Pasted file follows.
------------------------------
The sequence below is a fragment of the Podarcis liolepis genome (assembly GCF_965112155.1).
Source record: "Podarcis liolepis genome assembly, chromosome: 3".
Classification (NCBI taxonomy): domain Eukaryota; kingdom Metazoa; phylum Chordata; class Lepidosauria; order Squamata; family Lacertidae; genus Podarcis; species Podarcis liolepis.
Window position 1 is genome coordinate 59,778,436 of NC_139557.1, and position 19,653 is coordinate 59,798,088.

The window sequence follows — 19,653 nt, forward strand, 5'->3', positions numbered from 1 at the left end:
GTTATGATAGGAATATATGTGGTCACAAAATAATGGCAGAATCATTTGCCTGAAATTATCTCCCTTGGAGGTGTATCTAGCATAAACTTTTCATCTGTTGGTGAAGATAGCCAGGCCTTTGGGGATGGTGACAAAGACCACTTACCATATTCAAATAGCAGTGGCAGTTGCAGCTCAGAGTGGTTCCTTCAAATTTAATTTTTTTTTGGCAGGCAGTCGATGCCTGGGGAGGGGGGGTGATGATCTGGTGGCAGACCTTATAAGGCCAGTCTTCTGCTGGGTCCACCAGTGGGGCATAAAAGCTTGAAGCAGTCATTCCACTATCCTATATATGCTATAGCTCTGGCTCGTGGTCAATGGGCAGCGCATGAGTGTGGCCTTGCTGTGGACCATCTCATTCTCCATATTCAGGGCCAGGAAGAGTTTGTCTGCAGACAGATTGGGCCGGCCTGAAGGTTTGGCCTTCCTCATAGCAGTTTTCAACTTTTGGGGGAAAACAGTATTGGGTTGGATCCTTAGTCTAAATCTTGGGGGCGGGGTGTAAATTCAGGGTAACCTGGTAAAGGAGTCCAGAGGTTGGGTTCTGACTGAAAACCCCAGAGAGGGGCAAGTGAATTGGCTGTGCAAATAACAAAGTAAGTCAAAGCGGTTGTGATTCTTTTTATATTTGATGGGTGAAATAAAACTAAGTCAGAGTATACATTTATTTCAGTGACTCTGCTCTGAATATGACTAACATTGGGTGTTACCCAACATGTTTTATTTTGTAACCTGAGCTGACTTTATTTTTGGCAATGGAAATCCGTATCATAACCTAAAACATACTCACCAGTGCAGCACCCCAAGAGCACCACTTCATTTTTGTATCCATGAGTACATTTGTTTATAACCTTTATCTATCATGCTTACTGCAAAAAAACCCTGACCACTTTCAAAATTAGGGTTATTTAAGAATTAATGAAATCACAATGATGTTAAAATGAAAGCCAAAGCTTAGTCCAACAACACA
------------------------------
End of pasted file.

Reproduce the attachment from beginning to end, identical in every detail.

The sequence below is a fragment of the Podarcis liolepis genome (assembly GCF_965112155.1).
Source record: "Podarcis liolepis genome assembly, chromosome: 3".
Classification (NCBI taxonomy): domain Eukaryota; kingdom Metazoa; phylum Chordata; class Lepidosauria; order Squamata; family Lacertidae; genus Podarcis; species Podarcis liolepis.
Window position 1 is genome coordinate 59,778,436 of NC_139557.1, and position 19,653 is coordinate 59,798,088.

The window sequence follows — 19,653 nt, forward strand, 5'->3', positions numbered from 1 at the left end:
GTTATGATAGGAATATATGTGGTCACAAAATAATGGCAGAATCATTTGCCTGAAATTATCTCCCTTGGAGGTGTATCTAGCATAAACTTTTCATCTGTTGGTGAAGATAGCCAGGCCTTTGGGGATGGTGACAAAGACCACTTACCATATTCAAATAGCAGTGGCAGTTGCAGCTCAGAGTGGTTCCTTCAAATTTAATTTTTTTTTGGCAGGCAGTCGATGCCTGGGGAGGGGGGGTGATGATCTGGTGGCAGACCTTATAAGGCCAGTCTTCTGCTGGGTCCACCAGTGGGGCATAAAAGCTTGAAGCAGTCATTCCACTATCCTATATATGCTATAGCTCTGGCTCGTGGTCAATGGGCAGCGCATGAGTGTGGCCTTGCTGTGGACCATCTCATTCTCCATATTCAGGGCCAGGAAGAGTTTGTCTGCAGACAGATTGGGCCGGCCTGAAGGTTTGGCCTTCCTCATAGCAGTTTTCAACTTTTGGGGGAAAACAGTATTGGGTTGGATCCTTAGTCTAAATCTTGGGGGCGGGGTGTAAATTCAGGGTAACCTGGTAAAGGAGTCCAGAGGTTGGGTTCTGACTGAAAACCCCAGAGAGGGGCAAGTGAATTGGCTGTGCAAATAACAAAGTAAGTCAAAGCGGTTGTGATTCTTTTTATATTTGATGGGTGAAATAAAACTAAGTCAGAGTATACATTTATTTCAGTGACTCTGCTCTGAATATGACTAACATTGGGTGTTACCCAACATGTTTTATTTTGTAACCTGAGCTGACTTTATTTTTGGCAATGGAAATCCGTATCATAACCTAAAACATACTCACCAGTGCAGCACCCCAAGAGCACCACTTCATTTTTGTATCCATGAGTACATTTGTTTATAACCTTTATCTATCATGCTTACTGCAAAAAAACCCTGACCACTTTCAAAATTAGGGTTATTTAAGAATTAATGAAATCACAATGATGTTAAAATGAAAGCCAAAGCTTAGTCCAACAACACA